Of the 8,337 households, 25.5% had children under the age of 18; 47.9% were married couples living together; 12.0% had a female householder with no husband present and 35.3% were non-families. Of all households, 28.7% were made up of individuals and 10.8% had someone living alone who was 65 years of age or older. The average household size was 2.46 and the average family size was 3.07.
18.9% of the population were under the age of 18, 7.8% from 18 to 24, 30.2% from 25 to 44, 27.5% from 45 to 64, and 15.7% who were 65 years of age or older. The median age was 40.3 years. For every 100 females, the population had 92.6 males. For every 100 females ages 18 and older there were 90.4 males.
The Census Bureau's 2006–2010 American Community Survey showed that (in 2010 inflation-adjusted dollars) median household income was $68,177 (with a margin of error of +/- $6,370) and the median family income was $79,579 (+/- $4,878). Males had a median income of $56,299 (+/- $6,347) versus $44,468 (+/- $2,406) for females. The per capita income for the township was $34,233 (+/- $2,119). About 3.8% of families and 4.6% of the population were below the poverty line, including 6.6% of those under age 18 and 6.7% of those age 65 or over.
As of the 2000 United States Census there were 19,383 people, 7,877 households, and 5,206 families residing in the township. The population density was 4,169.7 people per square mile (1,609.4/km2). There were 8,103 housing units at an average density of 1,743.1 per square mile (672.8/km2). The racial makeup of the township was 89.94% White, 9.0% Hispanic or Latino, 5.40% Asian, 0.61% African American, 0.05% Native American, 0.01% Pacific Islander, 1.95% from two or more races, and 2.05% from other races.
As of the 2000 Census, 33.8% of township residents were of Italian ancestry, the 19th-highest percentage of any municipality in the United States, and eighth-highest in New Jersey, among all places with more than 1,000 residents identifying their ancestry.
There were 7,877 households, out of which 25.8% had children under the age of 18 living with them, 51.1% were married couples living together, 11.2% had a female householder with no husband present, and 33.9% were non-families. 28.8% of all households were made up of individuals, and 12.6% had someone living alone who was 65 years of age or older. The average household size was 2.46 and the average family size was 3.06.
In the township the age distribution of the population shows 19.1% under the age of 18, 7.6% from 18 to 24, 32.4% from 25 to 44, 23.1% from 45 to 64, and 17.7% who were 65 years of age or older. The median age was 40 years. For every 100 females, there were 91.1 males. For every 100 females age 18 and over, there were 88.2 males. Lyndhurst has the highest proportion of single females ages 18–25.
The median income for a household in the township was $53,375, and the median income for a family was $63,758. Males had a median income of $42,359 versus $35,429 for females. The per capita income for the township was $25,940. About 2.8% of families and 4.6% of the population were below the poverty line, including 4.2% of those under age 18 and 7.6% of those aged 65 or over.
Lyndhurst was historically home to manufacturers of machinery and metal products.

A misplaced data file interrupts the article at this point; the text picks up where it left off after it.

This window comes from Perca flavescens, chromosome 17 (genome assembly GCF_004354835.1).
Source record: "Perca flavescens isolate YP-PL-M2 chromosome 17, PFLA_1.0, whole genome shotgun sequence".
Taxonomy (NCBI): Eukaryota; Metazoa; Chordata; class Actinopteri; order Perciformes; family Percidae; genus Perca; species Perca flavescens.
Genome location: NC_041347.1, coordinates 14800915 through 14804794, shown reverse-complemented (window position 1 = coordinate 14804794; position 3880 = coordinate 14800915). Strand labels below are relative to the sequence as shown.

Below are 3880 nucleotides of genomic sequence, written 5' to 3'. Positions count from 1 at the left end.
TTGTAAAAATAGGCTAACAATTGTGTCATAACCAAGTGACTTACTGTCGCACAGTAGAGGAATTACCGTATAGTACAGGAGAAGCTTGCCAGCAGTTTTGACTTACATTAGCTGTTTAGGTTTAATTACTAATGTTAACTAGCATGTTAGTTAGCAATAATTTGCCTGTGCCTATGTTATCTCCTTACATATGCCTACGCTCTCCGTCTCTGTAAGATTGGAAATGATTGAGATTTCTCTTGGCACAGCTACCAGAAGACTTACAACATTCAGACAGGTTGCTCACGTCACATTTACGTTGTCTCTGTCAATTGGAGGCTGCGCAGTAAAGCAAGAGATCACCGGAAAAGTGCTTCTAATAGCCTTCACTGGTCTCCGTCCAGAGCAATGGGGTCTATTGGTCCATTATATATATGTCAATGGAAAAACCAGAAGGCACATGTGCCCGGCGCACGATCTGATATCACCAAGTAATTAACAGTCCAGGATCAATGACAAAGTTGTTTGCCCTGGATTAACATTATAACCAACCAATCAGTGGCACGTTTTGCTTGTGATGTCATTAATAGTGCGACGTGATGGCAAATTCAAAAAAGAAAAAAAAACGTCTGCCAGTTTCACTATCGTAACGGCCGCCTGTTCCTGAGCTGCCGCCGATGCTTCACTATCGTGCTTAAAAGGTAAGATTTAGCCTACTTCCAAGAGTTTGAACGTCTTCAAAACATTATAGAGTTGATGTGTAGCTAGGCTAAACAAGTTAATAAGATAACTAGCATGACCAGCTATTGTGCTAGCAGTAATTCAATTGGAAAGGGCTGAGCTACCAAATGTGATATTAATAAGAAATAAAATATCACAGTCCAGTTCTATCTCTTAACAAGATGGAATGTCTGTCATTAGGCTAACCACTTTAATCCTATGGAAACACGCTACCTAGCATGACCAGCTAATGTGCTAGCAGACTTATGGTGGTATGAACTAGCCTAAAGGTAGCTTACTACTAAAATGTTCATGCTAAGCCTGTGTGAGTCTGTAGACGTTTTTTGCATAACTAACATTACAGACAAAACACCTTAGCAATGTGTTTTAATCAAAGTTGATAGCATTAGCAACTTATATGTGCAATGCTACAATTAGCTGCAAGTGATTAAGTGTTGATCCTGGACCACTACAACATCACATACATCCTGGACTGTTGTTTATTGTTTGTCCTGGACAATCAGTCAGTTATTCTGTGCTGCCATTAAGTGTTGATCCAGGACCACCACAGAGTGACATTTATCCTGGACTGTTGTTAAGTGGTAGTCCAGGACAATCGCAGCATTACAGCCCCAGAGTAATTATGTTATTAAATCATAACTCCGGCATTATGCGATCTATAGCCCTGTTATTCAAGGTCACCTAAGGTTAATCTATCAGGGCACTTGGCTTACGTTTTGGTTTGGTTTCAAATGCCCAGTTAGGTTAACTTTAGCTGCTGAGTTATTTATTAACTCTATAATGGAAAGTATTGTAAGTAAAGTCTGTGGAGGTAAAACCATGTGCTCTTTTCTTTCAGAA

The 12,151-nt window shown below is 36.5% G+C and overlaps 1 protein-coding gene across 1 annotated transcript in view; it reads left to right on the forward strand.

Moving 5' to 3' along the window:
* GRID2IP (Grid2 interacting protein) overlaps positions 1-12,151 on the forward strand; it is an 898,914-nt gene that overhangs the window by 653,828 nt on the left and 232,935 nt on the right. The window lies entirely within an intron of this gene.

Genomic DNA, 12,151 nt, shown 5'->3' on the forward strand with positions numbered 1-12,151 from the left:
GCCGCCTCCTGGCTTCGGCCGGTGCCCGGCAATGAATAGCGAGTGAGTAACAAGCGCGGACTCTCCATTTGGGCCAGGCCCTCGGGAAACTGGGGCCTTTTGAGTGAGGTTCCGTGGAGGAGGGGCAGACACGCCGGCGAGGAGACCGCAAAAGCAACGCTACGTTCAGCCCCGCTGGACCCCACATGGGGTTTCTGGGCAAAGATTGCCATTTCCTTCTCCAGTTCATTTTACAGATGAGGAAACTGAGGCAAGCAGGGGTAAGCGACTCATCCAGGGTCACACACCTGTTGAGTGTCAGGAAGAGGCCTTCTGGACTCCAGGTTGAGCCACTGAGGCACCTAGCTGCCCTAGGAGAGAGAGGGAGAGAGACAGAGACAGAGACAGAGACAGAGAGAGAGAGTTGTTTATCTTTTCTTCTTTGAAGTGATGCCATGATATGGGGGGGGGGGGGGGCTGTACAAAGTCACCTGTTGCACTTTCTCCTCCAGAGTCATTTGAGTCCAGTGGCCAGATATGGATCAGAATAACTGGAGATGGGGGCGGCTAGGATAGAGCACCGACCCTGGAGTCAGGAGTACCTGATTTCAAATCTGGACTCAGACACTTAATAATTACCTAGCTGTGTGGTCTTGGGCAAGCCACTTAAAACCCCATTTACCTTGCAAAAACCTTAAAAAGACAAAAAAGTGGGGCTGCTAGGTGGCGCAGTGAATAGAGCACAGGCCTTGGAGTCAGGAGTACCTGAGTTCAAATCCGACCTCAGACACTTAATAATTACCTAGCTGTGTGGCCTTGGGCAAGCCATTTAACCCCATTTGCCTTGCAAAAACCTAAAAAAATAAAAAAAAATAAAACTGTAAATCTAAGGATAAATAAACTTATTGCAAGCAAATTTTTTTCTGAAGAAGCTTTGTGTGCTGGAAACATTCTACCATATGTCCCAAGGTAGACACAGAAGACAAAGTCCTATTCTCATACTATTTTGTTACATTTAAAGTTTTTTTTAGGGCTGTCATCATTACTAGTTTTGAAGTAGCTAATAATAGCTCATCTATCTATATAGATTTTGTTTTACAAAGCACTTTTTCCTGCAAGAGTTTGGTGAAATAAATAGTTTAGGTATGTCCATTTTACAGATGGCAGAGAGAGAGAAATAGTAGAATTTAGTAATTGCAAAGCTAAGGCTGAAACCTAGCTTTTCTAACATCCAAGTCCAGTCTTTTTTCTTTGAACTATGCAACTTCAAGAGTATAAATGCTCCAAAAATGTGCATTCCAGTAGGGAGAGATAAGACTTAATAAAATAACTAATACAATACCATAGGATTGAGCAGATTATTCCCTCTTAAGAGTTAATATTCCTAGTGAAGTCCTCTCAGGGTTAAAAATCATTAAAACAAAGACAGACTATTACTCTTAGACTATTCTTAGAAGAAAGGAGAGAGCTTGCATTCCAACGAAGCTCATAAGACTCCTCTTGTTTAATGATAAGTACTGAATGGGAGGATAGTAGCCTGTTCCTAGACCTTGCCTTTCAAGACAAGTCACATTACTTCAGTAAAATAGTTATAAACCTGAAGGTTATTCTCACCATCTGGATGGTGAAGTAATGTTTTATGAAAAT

Lyndhurst is also home to several locally owned and operated businesses such as Mazur's Bakery and the Lyndhurst Pastry Shop, which produces regionally-acclaimed Italian cakes and pastries, homemade Italian Ice during the spring, summer and fall. The main business sections are Valley Brook Avenue, Ridge Road, and Stuyvesant Avenue. Lyndhurst has many neighborhood delis, eateries, restaurants, and stores which allow residents the ability to walk rather than drive.
Because portions of the township are located in the New Jersey Meadowlands, a number of radio stations have their transmitters and towers located in Lyndhurst. These include AM stations WINS-1010, WSNR-620, and WLIB-1190 along with as Amateur Radio and HD TV station W2INS.
Lyndhurst, together with North Arlington and Rutherford, was the site of the EnCap project, an effort to remediate landfills on the 785-acre (3.18 km2) site and construct homes and golf courses on top of the cleaned-up site. On May 27, 2008, the New Jersey Meadowlands Commission terminated its agreement with EnCap Golf Holdings, the company that had the contract to redevelop the site, after the company had missed targets to clean up the landfills as part of the project.
Town mascot and names include the Lyndhurst Golden Bears/Lyndhurst Post 139/Lyndhurst Cubs
American Legion, Cricket, Stellatos, Savinos, I.A.C.L, Bergen County Glass, Carucci, and Century 21 make up Lyndhurst Little League as of 2017.
On July 14, 2006, the Lyndhurst-American Little League baseball team ended their 17-year drought to become district champs. Throughout the nine district playoff games, Lyndhurst-American hit 14 home runs and eventually emerged as sectional finalists; two wins away from appearing on national television.
Lyndhurst Youth Soccer
Lyndhurst Youth Soccer has approximately 600 players from age 5 to age 13 and several travel teams.
Parks and recreation
Riverside County Park is a Bergen County park covering 85 acres (34 ha) located on Riverside Avenue between Lyndhurst and North Arlington. It has a playground, athletic fields, tennis courts, a Bocce ball court, and fitness center.